In his novel Being There, Jerzy Kosinski shows how present day culture has strayed away from the ideal society that Plato describes in his allegory of the cave. In his metaphor, Plato describes the different stages of life and education through the use of a cave. In the first level of the cave, Plato describes prisoners who are shackled and facing a blank wall. Behind them is a wall of fire with a partition that various objects are placed and manipulated by another group of people. These shadows are the only action that they ever see. They can only talk to the surrounding prisoners, and watch the puppet show on the wall in front of them. Naturally, the prisoners come to believe that the shadows on the wall in front of them are reality. The second level of the cave is where a prisoner is released of the chains and is forced to look at the light of the fire behind him. The light hurts his eyes, and after a moment of pain and confusion he sees the statues on the partial wall in front of him. These were what caused the shadows that he took to be reality. This enlightenment is the start of education for the prisoner. He then is taken from the cave into the light of the sun. At first the prisoner can see only shadows, then reflections, then real people and things. He understands that the statues were only copies of the things he now sees outside of the cave. Once he is adjusted to the light, he will look up to heavens to gain a true understanding of what reality is. This is what Plato refers to this understanding as the Form of Goodness. In Being There, Chance is in the deepest part of the cave, yet the world around him is too ignorant to realize this (Johnson 51-54)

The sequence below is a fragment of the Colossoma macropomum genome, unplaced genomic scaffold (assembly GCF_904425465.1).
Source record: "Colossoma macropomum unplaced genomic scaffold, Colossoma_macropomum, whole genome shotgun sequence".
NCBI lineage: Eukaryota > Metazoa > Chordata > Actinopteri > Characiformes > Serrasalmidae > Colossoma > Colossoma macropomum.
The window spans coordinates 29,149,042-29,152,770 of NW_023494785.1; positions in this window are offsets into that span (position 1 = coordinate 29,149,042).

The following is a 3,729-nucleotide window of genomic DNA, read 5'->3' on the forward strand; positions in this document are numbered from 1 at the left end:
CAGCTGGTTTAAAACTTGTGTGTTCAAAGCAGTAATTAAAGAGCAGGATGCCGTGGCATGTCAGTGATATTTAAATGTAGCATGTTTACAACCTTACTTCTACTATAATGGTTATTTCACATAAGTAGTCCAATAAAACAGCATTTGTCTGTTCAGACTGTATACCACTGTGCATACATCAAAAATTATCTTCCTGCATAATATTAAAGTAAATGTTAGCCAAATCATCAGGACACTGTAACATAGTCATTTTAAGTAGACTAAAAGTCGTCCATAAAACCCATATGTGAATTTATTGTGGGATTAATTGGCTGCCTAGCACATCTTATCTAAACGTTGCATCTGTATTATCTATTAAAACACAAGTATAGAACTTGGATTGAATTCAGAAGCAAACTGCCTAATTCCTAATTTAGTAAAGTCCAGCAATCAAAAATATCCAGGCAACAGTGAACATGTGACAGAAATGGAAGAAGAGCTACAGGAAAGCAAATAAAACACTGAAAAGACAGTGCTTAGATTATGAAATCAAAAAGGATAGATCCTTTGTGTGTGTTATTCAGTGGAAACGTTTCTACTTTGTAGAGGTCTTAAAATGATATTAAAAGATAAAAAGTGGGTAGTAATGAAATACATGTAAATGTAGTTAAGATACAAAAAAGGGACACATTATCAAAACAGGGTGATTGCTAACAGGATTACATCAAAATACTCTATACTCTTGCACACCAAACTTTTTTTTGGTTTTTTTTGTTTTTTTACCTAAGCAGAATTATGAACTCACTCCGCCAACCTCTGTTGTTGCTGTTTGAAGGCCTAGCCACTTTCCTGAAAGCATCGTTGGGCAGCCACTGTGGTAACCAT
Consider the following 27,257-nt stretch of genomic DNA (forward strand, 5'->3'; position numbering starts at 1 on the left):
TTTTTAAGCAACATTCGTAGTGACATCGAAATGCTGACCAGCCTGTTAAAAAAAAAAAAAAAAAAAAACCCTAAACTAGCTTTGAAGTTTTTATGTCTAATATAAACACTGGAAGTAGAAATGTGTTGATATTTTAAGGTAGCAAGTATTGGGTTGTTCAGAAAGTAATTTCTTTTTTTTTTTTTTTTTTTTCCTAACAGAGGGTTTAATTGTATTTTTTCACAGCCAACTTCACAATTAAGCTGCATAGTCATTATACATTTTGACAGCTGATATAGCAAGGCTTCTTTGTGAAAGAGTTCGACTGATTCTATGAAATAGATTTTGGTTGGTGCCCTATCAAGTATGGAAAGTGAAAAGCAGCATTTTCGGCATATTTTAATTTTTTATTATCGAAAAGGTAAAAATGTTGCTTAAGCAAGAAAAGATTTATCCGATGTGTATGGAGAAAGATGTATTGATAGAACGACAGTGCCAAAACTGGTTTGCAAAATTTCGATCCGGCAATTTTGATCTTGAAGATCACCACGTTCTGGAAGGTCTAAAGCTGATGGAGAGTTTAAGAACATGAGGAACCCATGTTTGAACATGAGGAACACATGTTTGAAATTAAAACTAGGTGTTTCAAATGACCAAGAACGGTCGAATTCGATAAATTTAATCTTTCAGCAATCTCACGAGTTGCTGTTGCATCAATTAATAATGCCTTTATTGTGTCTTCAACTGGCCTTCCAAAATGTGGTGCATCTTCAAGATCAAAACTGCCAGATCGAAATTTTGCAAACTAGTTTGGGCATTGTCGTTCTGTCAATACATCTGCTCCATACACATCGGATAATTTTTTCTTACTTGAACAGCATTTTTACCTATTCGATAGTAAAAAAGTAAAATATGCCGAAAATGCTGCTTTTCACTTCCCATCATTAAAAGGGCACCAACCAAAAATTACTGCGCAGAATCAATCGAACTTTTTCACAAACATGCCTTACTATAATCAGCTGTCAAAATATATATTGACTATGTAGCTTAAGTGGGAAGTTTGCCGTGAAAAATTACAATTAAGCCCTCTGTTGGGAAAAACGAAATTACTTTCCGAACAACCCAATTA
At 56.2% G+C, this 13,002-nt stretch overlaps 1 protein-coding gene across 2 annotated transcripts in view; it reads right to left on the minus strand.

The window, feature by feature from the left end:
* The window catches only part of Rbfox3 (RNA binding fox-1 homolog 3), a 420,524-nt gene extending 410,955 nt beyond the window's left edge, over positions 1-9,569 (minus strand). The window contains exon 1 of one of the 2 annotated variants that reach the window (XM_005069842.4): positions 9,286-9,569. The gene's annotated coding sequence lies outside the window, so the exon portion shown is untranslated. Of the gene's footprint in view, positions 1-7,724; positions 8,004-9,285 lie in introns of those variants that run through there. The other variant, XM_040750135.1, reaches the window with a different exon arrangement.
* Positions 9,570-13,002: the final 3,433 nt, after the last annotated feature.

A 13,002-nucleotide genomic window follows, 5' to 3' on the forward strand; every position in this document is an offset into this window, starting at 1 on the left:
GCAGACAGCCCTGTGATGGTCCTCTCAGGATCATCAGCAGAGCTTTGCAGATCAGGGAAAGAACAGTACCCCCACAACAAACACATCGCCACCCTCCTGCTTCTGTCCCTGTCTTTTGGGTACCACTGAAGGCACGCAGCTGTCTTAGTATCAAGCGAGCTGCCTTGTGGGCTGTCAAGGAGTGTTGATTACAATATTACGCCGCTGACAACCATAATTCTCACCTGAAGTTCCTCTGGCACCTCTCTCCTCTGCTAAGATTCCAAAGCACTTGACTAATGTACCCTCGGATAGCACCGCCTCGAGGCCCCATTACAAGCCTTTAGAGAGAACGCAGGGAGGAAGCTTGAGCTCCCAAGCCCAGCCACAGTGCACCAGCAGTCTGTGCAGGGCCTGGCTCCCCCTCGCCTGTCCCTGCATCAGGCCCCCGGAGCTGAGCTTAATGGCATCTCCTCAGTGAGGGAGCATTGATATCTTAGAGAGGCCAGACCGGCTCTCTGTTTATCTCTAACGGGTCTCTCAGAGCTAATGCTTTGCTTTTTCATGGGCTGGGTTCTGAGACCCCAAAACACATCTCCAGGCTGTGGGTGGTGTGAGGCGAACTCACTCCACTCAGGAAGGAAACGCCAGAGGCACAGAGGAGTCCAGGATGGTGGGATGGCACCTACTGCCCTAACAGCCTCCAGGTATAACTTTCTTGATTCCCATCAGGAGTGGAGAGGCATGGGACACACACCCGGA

The main character of Kosinski's novel is Chance, a simple man that Plato would consider to be imprisoned in the first level of the cave. He has been shut off from society from his early childhood, and except for a few encounters with the maid, or other employees of "the Old Man", he...
Please join StudyMode to read the full document